A review of "Brain Rules: 12 Principles for Surviving and Thriving at Work, Home, and School" — 1 year ago
More dissatisfying pop sci.
More dissatisfying pop sci.
There’s a thematic resemblance to Pretty Woman going on here, but it was much less Hollywood.
Again we’re given the little details that make Wallander a realistic character. While investigating a horrific murder, he deals with mundane issues like weight loss, an aging father, a failed marriage, a troubled child. Many of these problems he’s hopelessly ill-equipped to solve, and he seems to recognize this but soldiers on anyway.
On top of that there’s a peek into Swedish immigration problems. It’s always interesting to get a look at what’s going on in other countries, even in works of fiction.
I’m going to make an effort to find the other books in the Wallander series, and anything else by Mankell that I can lay my hands on.
My comments are actually about the 2002 edition.
Made me think of a Disney film. The characters were cardboard. ’Nuff said.
I watched The Girl with the Dragon Tattoo today.
The movie’s well done, and very closely follows the book. The only problem is that there are no surprises. I’m glad I read the book first. I’d give the movie more stars if I hadn’t.
Now I sort of want to go out and get a nose ring…
In On the Road to Kandahar, Jason Burke writes about his experiences as a reporter covering the Arab world (Pakistan, Iraq, etc). A lot of the time, I had a hard time understanding what was going on inside his head. I don’t always get the feeling that he’s horrified at what he’s seeing (whereas it horrified me) and that kinda creeps me out. I also don’t fundamentally understand the attraction? romance? of reporting in those regions; maybe it’s a British thing.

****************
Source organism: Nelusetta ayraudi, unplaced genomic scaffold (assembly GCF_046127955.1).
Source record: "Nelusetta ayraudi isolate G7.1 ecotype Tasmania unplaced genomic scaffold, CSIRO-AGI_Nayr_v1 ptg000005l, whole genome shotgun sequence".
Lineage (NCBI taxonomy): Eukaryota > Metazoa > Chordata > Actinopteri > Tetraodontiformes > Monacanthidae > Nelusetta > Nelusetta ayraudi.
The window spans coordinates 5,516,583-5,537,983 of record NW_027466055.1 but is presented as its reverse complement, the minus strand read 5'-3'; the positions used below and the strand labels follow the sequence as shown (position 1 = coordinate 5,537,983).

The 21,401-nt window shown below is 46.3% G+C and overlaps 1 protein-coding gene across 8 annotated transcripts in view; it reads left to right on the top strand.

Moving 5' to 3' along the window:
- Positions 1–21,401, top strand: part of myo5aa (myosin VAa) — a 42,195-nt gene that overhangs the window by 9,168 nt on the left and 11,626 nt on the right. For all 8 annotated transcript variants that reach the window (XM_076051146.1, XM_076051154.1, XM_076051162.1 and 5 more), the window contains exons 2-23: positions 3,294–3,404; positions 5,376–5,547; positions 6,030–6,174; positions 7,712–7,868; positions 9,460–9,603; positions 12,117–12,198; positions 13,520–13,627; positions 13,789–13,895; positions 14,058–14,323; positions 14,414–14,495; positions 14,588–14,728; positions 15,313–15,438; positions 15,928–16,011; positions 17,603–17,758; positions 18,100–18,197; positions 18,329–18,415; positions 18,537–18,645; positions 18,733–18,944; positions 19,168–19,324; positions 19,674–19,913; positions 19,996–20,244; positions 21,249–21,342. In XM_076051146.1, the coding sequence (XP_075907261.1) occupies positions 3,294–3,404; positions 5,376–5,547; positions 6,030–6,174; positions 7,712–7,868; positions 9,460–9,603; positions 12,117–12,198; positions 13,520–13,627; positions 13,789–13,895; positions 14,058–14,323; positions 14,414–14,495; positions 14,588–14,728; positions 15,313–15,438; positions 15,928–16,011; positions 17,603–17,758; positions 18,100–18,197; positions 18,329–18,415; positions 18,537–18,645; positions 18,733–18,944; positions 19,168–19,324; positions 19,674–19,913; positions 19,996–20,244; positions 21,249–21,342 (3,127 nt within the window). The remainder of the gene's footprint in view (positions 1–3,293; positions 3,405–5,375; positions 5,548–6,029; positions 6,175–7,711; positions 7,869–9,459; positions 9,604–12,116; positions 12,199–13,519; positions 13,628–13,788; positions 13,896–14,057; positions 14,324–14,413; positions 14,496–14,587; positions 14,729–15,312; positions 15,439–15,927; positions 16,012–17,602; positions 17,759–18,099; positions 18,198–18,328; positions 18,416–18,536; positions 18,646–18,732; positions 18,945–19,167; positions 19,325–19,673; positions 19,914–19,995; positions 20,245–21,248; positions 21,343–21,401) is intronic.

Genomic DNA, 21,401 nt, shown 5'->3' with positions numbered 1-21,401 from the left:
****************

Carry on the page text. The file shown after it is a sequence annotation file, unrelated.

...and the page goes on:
I found the book tedious at times. I think it could have used some editing, or maybe it’s just that I don’t enjoy the author’s writing style. Caveat: the book was given to me by a friend, so it’s not something that I picked up of my own accord. My attitude may be due to that.
The message: You shouldn’t eat processed foods, they’re not all that good for you. Well, duh! It’s not that there’s anything wrong with In Defense of Food, but the content is not exactly news. I don’t feel like I got anything out of it that I didn’t know already.
Death Echo is not a complete failure, which is why I kept reading. There’s a sliver of a plot which might have been developed into something interesting, and in the last 50 pages or so, I came out of my boredom-induced coma to yawn sleepily a few times.
That’s the good part. The bad part? The characters were superficial, which is typical for this kind of novel (think Baldacci). There was insufficient action and insufficient plot to make up for the lack of characterization. The chapters run a few pages in length, and in almost every chapter you are reminded of the burning lust that the two protagonists feel for each other. At some point it’s laughable. There’s way too much detail about boating and yachts here. Normally I might be interested, but the plot was so boring I could barely focus. Yawn.